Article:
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Oscar Nominees

This will be the first year that Dan and I will not have seen most, if not all, of the Oscar-nominated films before Oscar night.  In the past, we have found that throwing our own votes into the mix spices things up.

This afternoon Dan and I saw Revolutionary Road, based on Richard Yates’s 1962 book of the same name.  Despite a few acting glitches (we think that perhaps since all the actors seemed to be a little “off,” it might have been the fault of the director; we’re not sure), it was a riveting view at a disintegrating marriage.  The overall theme was what does a couple do when they realize they’ve settled for the predictable and expected one-house-two-kids-front-lawn type of suburban dream.  They have two choices: continue their humdrum life and hate every minute of it or escape the known and attempt a new thing.  Find out what they’re really capable of, what they’re really meant to do in this life.

I won’t give away anything, for that would ruin your viewing.  But I wanted to comment on this aspect of married life, this commonality that exists in the beginning, and hopefully, in the middle…and the end.  There’s one scene in the movie where April (Kate Winslet) is talking to a neighbor husband.  She’s bemoaning the fact that she and Frank (Leonardo DiCaprio) were going to be “wonderful in the world.”  They were going to be something, do something.  Now, this is a rhetorical question, but I’m curious.  Dan and I have thought this very thing.  We’ve wanted to gobble the world up.  We’ve wanted to matter here on earth.  We’ve wanted to experience and live and laugh and cry.  We’ve wanted it all.  Does every couple think this?  Or is this just us?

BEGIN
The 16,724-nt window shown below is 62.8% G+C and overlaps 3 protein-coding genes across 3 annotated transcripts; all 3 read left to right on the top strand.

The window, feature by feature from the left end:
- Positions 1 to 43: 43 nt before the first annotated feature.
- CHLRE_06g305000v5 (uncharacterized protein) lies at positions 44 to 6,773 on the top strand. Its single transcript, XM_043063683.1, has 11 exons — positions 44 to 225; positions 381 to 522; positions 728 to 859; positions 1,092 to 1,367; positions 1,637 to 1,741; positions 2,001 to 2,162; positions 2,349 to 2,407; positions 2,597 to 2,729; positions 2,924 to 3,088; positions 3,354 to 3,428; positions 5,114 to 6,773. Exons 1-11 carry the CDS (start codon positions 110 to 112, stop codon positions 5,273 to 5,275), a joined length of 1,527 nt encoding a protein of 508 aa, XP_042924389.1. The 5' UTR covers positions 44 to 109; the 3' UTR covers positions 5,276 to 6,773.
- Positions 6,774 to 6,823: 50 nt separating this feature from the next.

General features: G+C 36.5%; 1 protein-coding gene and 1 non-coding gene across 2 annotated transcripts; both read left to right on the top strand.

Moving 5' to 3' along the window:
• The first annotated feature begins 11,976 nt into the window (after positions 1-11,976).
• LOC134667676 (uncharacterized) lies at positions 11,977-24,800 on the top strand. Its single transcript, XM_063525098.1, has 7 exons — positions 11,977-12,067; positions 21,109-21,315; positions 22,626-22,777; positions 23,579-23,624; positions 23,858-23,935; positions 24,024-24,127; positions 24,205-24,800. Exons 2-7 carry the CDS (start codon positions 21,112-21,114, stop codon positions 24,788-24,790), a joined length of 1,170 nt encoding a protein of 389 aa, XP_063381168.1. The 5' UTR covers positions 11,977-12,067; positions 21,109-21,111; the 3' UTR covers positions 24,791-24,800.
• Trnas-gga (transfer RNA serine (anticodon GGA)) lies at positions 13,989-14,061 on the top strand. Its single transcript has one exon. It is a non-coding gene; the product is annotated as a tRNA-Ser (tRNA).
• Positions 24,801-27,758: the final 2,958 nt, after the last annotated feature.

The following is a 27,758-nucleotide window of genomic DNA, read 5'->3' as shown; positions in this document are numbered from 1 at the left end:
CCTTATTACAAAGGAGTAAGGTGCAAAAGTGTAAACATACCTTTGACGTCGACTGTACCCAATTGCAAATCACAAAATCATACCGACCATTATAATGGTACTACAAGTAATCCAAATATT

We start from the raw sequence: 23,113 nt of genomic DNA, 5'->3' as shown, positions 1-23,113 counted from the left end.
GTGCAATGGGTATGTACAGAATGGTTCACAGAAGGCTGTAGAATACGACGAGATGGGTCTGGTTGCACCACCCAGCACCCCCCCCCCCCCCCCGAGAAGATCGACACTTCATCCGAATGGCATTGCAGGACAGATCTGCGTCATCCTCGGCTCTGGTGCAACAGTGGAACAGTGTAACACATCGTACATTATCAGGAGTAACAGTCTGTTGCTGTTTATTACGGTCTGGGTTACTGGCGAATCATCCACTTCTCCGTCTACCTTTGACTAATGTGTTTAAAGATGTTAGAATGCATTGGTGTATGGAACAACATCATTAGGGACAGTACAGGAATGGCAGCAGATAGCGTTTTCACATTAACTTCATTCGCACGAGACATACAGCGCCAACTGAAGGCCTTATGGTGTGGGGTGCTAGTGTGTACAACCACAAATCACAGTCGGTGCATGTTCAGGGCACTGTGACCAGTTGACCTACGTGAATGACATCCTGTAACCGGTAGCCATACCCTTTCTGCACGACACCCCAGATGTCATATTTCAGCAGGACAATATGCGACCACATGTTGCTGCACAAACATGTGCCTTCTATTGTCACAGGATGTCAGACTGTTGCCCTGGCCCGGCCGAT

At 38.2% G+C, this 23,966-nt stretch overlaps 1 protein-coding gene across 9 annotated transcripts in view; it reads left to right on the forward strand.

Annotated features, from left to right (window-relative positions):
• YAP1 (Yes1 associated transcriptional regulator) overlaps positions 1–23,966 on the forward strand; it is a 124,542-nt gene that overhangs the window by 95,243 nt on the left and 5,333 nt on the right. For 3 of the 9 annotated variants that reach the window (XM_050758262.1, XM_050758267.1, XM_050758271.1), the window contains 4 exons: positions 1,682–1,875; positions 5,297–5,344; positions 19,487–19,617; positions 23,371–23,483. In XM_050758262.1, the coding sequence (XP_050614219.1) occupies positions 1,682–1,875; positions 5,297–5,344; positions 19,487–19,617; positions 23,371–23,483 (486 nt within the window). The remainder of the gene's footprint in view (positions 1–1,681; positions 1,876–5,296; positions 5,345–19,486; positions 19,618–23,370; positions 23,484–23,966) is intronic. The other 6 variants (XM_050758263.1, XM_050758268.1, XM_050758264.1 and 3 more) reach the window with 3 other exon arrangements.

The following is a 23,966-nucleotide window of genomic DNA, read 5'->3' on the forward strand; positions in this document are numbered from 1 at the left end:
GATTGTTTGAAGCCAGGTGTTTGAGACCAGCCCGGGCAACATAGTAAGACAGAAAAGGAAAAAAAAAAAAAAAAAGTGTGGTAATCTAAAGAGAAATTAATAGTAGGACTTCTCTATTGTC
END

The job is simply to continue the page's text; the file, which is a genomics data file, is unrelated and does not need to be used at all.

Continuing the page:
I struggled, too, on this very subject, with providing an accurate depiction of Adam and Eve, as you soon will see.  Would they have chafed at their roles?  Would they have been embittered by the misunderstandings and the sadness that comes from not being understood?  Would they have overlooked such infractions and come together in the end, knowing that through it all, they still loved each other?

So, today’s question is: What is your heart’s deepest longing?  If you could do anything in the world, what would it be?  And why aren’t you doing it now?  Is there too heavy a price to pay, or are you afraid of failing?

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The quote I live by

Have patience with everything that remains unsolved in your heart. Try to love the questions themselves, like locked rooms and like books written in a foreign language. Do not now look for the answers. They cannot now be given to you because you could not live them. It is a question of experiencing everything. At present you need to live the question. Perhaps you will gradually, without even noticing it, find yourself experiencing the answer, some distant day.
--Rainer Maria Rilke in Letters to a Young Poet

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